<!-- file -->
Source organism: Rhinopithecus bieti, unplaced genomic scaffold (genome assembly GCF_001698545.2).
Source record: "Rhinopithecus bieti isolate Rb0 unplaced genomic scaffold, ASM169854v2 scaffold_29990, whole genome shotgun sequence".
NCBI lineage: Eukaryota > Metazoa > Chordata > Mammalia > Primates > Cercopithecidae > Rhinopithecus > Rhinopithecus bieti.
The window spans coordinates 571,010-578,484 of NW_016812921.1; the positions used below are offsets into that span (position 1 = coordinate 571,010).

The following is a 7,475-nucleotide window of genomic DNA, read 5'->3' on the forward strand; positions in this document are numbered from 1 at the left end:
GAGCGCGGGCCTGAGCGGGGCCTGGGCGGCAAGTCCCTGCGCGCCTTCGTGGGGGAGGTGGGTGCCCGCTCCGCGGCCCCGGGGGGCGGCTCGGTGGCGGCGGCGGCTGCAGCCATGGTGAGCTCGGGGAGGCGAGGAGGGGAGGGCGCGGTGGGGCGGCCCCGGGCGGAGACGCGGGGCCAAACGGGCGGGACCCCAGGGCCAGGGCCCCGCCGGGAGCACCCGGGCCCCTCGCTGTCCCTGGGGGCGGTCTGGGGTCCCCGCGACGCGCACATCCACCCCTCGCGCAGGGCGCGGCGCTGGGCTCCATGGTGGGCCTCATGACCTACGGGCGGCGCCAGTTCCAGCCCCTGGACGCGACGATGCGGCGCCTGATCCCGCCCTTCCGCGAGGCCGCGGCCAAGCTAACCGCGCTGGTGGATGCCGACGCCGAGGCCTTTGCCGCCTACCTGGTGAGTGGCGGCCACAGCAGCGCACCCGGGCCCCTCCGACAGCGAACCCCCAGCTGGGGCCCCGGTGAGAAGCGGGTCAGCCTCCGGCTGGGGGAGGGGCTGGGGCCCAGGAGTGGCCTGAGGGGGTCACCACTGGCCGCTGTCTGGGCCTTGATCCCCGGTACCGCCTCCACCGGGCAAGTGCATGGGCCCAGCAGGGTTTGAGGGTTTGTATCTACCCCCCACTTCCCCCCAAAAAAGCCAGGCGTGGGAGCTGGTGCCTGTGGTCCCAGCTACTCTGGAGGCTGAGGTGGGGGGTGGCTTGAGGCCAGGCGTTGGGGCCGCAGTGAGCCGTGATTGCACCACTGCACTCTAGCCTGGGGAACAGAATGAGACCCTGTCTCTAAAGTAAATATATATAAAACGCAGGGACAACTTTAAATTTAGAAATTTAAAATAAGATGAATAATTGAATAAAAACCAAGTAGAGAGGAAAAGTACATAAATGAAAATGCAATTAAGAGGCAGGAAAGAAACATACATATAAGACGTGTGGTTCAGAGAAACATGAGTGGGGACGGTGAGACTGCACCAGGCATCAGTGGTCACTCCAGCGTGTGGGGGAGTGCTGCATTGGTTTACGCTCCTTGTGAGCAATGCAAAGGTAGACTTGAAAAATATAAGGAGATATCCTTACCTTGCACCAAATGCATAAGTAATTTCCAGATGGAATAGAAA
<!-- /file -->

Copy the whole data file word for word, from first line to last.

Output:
Source organism: Rhinopithecus bieti, unplaced genomic scaffold (genome assembly GCF_001698545.2).
Source record: "Rhinopithecus bieti isolate Rb0 unplaced genomic scaffold, ASM169854v2 scaffold_29990, whole genome shotgun sequence".
NCBI lineage: Eukaryota > Metazoa > Chordata > Mammalia > Primates > Cercopithecidae > Rhinopithecus > Rhinopithecus bieti.
The window spans coordinates 571,010-578,484 of NW_016812921.1; the positions used below are offsets into that span (position 1 = coordinate 571,010).

The following is a 7,475-nucleotide window of genomic DNA, read 5'->3' on the forward strand; positions in this document are numbered from 1 at the left end:
GAGCGCGGGCCTGAGCGGGGCCTGGGCGGCAAGTCCCTGCGCGCCTTCGTGGGGGAGGTGGGTGCCCGCTCCGCGGCCCCGGGGGGCGGCTCGGTGGCGGCGGCGGCTGCAGCCATGGTGAGCTCGGGGAGGCGAGGAGGGGAGGGCGCGGTGGGGCGGCCCCGGGCGGAGACGCGGGGCCAAACGGGCGGGACCCCAGGGCCAGGGCCCCGCCGGGAGCACCCGGGCCCCTCGCTGTCCCTGGGGGCGGTCTGGGGTCCCCGCGACGCGCACATCCACCCCTCGCGCAGGGCGCGGCGCTGGGCTCCATGGTGGGCCTCATGACCTACGGGCGGCGCCAGTTCCAGCCCCTGGACGCGACGATGCGGCGCCTGATCCCGCCCTTCCGCGAGGCCGCGGCCAAGCTAACCGCGCTGGTGGATGCCGACGCCGAGGCCTTTGCCGCCTACCTGGTGAGTGGCGGCCACAGCAGCGCACCCGGGCCCCTCCGACAGCGAACCCCCAGCTGGGGCCCCGGTGAGAAGCGGGTCAGCCTCCGGCTGGGGGAGGGGCTGGGGCCCAGGAGTGGCCTGAGGGGGTCACCACTGGCCGCTGTCTGGGCCTTGATCCCCGGTACCGCCTCCACCGGGCAAGTGCATGGGCCCAGCAGGGTTTGAGGGTTTGTATCTACCCCCCACTTCCCCCCAAAAAAGCCAGGCGTGGGAGCTGGTGCCTGTGGTCCCAGCTACTCTGGAGGCTGAGGTGGGGGGTGGCTTGAGGCCAGGCGTTGGGGCCGCAGTGAGCCGTGATTGCACCACTGCACTCTAGCCTGGGGAACAGAATGAGACCCTGTCTCTAAAGTAAATATATATAAAACGCAGGGACAACTTTAAATTTAGAAATTTAAAATAAGATGAATAATTGAATAAAAACCAAGTAGAGAGGAAAAGTACATAAATGAAAATGCAATTAAGAGGCAGGAAAGAAACATACATATAAGACGTGTGGTTCAGAGAAACATGAGTGGGGACGGTGAGACTGCACCAGGCATCAGTGGTCACTCCAGCGTGTGGGGGAGTGCTGCATTGGTTTACGCTCCTTGTGAGCAATGCAAAGGTAGACTTGAAAAATATAAGGAGATATCCTTACCTTGCACCAAATGCATAAGTAATTTCCAGATGGAATAGAAA